Biden tells China not to count out U.S. strength
CHENGDU, China (Reuters) - U.S. Vice President Joe Biden on Sunday rejected views that American power is waning and said Washington would never default, wrapping up a China visit that has played down tensions between the world's two biggest economies.
"We are still the single best bet in the world, in terms of where to invest," Biden told a university audience in Chengdu, the provincial capital of Sichuan, the southwest province that is the second and last stop of his visit to China.
"Please understand that no one cares more about this than we do, since Americans own 87 percent of all our financial assets and 69 percent of all our treasury bonds," Biden said, answering a question about U.S. debt.
"So our interest is not just to protect Chinese investment. We have an overarching interest in protecting the investment, while the United States has never defaulted and never will default."
"You're safe," he added.
Biden also used his speech to renew U.S. calls for Beijing to do more to rein in North Korea and Iran, whose nuclear ambitions have alarmed the West.
"The fact is, China and the United States face many of the same threats and share many of the same objectives and responsibilities," he said.
But his key theme was, as it has been throughout his five-day visit to China, economic: that the United States can reverse its high debt and low growth, and that China should play a part by buying more American-made goods and services.
"I also know that some of you are skeptical about America's future prospects. With that in view, I would like to suggest that I respectfully disagree with that view and will allay your concerns," said Biden.
He told the audience to remember that the United States was by far the largest economy in the world, about two and a half times as large as China's.
Biden and President Barack Obama, both Democrats, face re-election next year. Biden said the debate with Republicans over how to tackle U.S. fiscal problems would be at the heart of the 2012 presidential election.
Chinese Vice President Xi Jinping, who is virtually certain to succeed Hu Jintao as Chinese President in early 2013, has hosted Biden during this visit. Obama administration officials have said they want to build trust with Xi ahead of the transition that begins in late 2012, when Hu gives up his post as general secretary of the ruling Communist Party.
Next year would need careful political footwork from both governments, said Biden.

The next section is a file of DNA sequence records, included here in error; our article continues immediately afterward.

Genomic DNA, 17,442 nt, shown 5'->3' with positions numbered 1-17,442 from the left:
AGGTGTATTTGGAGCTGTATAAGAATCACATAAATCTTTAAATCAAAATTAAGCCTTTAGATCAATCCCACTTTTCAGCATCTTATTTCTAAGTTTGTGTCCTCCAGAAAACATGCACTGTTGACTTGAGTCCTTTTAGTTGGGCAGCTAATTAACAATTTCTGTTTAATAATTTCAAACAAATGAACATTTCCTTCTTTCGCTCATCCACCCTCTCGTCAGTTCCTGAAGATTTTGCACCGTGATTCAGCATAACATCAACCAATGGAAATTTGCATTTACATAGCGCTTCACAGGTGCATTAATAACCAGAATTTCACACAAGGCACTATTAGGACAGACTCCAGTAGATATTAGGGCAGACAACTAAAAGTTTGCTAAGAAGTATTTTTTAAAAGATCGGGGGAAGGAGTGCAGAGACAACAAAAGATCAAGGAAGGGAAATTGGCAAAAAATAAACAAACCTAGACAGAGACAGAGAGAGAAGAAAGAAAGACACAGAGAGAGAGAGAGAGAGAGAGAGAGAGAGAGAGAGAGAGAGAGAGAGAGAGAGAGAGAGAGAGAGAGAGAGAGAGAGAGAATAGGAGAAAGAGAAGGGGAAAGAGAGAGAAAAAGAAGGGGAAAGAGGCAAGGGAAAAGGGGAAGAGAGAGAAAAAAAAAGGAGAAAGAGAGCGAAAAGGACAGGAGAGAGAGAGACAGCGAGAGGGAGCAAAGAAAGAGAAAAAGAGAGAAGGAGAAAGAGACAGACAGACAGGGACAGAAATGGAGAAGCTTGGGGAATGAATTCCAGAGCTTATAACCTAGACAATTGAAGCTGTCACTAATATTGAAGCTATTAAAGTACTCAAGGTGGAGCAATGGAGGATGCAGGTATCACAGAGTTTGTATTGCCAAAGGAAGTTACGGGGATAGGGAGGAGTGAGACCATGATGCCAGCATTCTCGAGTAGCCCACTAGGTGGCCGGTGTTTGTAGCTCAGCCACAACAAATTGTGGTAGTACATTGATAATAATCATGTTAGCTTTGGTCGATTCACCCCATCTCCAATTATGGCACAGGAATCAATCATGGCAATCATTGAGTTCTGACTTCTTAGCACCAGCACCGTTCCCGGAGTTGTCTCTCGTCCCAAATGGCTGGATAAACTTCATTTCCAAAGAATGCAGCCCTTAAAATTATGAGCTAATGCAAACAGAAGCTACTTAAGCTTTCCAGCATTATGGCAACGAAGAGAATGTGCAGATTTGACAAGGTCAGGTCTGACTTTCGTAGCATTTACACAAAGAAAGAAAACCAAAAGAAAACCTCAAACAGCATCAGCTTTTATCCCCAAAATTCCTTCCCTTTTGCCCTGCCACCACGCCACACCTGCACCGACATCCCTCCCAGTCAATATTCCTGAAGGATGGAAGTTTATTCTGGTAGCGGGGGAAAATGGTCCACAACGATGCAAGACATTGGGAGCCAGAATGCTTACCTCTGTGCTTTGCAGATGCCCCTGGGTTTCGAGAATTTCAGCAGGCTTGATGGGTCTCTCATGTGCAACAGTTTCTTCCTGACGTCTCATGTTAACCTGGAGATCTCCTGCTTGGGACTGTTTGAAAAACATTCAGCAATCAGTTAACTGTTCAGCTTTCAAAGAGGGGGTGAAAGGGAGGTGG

"Both our countries are going through a political transition in 2012. It is very important, in my view, that we both are aware of the political sensitivities in each of the countries as they go through that," he said.
"NOTHING TO WORRY ABOUT"
Sichuan province is a fast-growing example of the inland development that Beijing hopes will power the Chinese economy in coming decades -- and also a slice of the rising consumer power that Washington hopes will buy more U.S. goods and reduce a huge trade deficit with China.
With 80 million people, Sichuan enjoyed economic growth of 15.1 percent last year, according to government statistics.
Such economic concerns have dominated Biden's visit to China, which began on Wednesday, and has featured a succession of unusually vocal declarations of Beijing's confidence in the U.S. economy, despite Standard & Poor's recent downgrade of the sovereign credit rating of the United States.
China has quarreled with the United States on trade, Internet censorship, human rights and U.S. arms sales to Taiwan. While those thorny disputes have not disappeared, they appear to have been overtaken by a shared desire to show confidence and cooperation to a jittery global economy.
In Sichuan, Biden raised human rights in general terms.
"Liberty unlocks a people's full potential, and in its absence, unrest festers," he told the university audience.
Biden told Premier Wen Jiabao on Friday that China had "nothing to worry about" over the safety of its holdings of Treasury debt, and Wen voiced confidence in the resilience of the U.S. economy, troubled by debt worries and sluggish growth.
Analysts estimate two thirds of China's $3.2 trillion in foreign exchange reserves, the world's largest, are in dollar holdings, making it the biggest U.S. foreign creditor.
Biden will fly to Mongolia on Monday morning for a day before heading onto Japan.
(Writing and additional reporting by Chris Buckley and Michael Martina in Beijing; Editing by Yoko Nishikawa)
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